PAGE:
Campus Ministers Best Practices Retreat
The votes are in and it seems the annual retreat for campus ministers was a valuable experience for all who attended. Here are a few shared thoughts:
“Our February retreat was very informational. For me, it was most helpful to remember that God is at work in the lives of our college students no matter where they are spiritually. It is our job in campus ministry to keep pointing them toward Christ. Campus ministers need to build trust with students and challenge them continually to go deeper in the faith.” Sunny Farley
Campus Minister, Tyler Junior College and University of Texas-Tyler
“The question of what would I do if I had only one hour a week with a student? is critical when planning how we address the spiritual formation of college students.
Our guest speaker talked about how to tap into the “longings” of students before we attempt to engage in spiritual formation. In other words, you have to know who they are and from where they are coming to address their particular issues.”
Tom Teekel, College Pastor, SFA
“The conference gave campus ministers, interns, and student leaders the opportunity to discuss issues directly related to their ministry focus. Dr. Kiesling affirmed and encouraged our efforts to adapt to the changing culture of emerging adults on our campuses.”
Max Mertz, Texas A&M Wesley Foundation
“The Best Practice Conference was an awesome opportunity to reconnect with the other college pastors in the TX Annual Conference. I love to hear how God is moving on other campuses and how college pastors are engaging college students. Dr. Chris Keisling reminded me of how intentional we must be with our discipleship efforts and strategies so that we can help young adults grow into the men and women God is calling them to be. “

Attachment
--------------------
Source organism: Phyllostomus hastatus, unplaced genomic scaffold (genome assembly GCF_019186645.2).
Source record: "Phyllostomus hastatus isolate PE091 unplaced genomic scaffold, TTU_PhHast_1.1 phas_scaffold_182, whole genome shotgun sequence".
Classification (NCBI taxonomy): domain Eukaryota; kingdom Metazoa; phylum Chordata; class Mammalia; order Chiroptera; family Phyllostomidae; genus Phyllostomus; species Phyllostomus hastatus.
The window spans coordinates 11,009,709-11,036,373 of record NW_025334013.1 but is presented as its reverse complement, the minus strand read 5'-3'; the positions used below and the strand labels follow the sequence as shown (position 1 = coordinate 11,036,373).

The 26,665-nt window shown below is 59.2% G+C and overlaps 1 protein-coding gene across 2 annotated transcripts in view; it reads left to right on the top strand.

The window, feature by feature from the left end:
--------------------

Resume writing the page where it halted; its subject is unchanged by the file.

Julius Wardley, Director, TSU Wesley Foundation
"In this year’s best practices retreat we explored how the past one hundred years have brought dramatic changes to the way young people in North America think about and experience the journey to adulthood. Many students spend more years in education, wait longer to get married, move back home even after completing a graduate degree, and/or explore cohabitation when romantically engaged. For a variety of personal, social, ecclesiastical and theological reasons, the majority of young adults disengage from communities of faith during these years. Research tells us that on many measures this stage of life represents the least religious stage in the life course. This is especially concerning to many pastors, parents and campus ministers who recognize that all the gateway commitments to adulthood are potentially being shaped during these years devoid of the resources of Christian faith. Even more alarming, many denominations are responding by withdrawing funds historically committed to supporting campus ministers who can come alongside students and nurture in them God-shaped dreams.
Drawing from David Setran and Chris Kiesling’s book, Spiritual Formation in Emerging Adulthood, this retreat explored how societal changes have impacted the social visions young adults hold about identity, vocation, sexuality, church, and morality. We then turned to Scripture and early church practices to craft ways of moving young adults beyond self-absorbing pathways toward greater dimensions of spiritual formation and missional engagements."
Katy Ware, Pastor, FUMC Hempstead and Lynn Grove UMC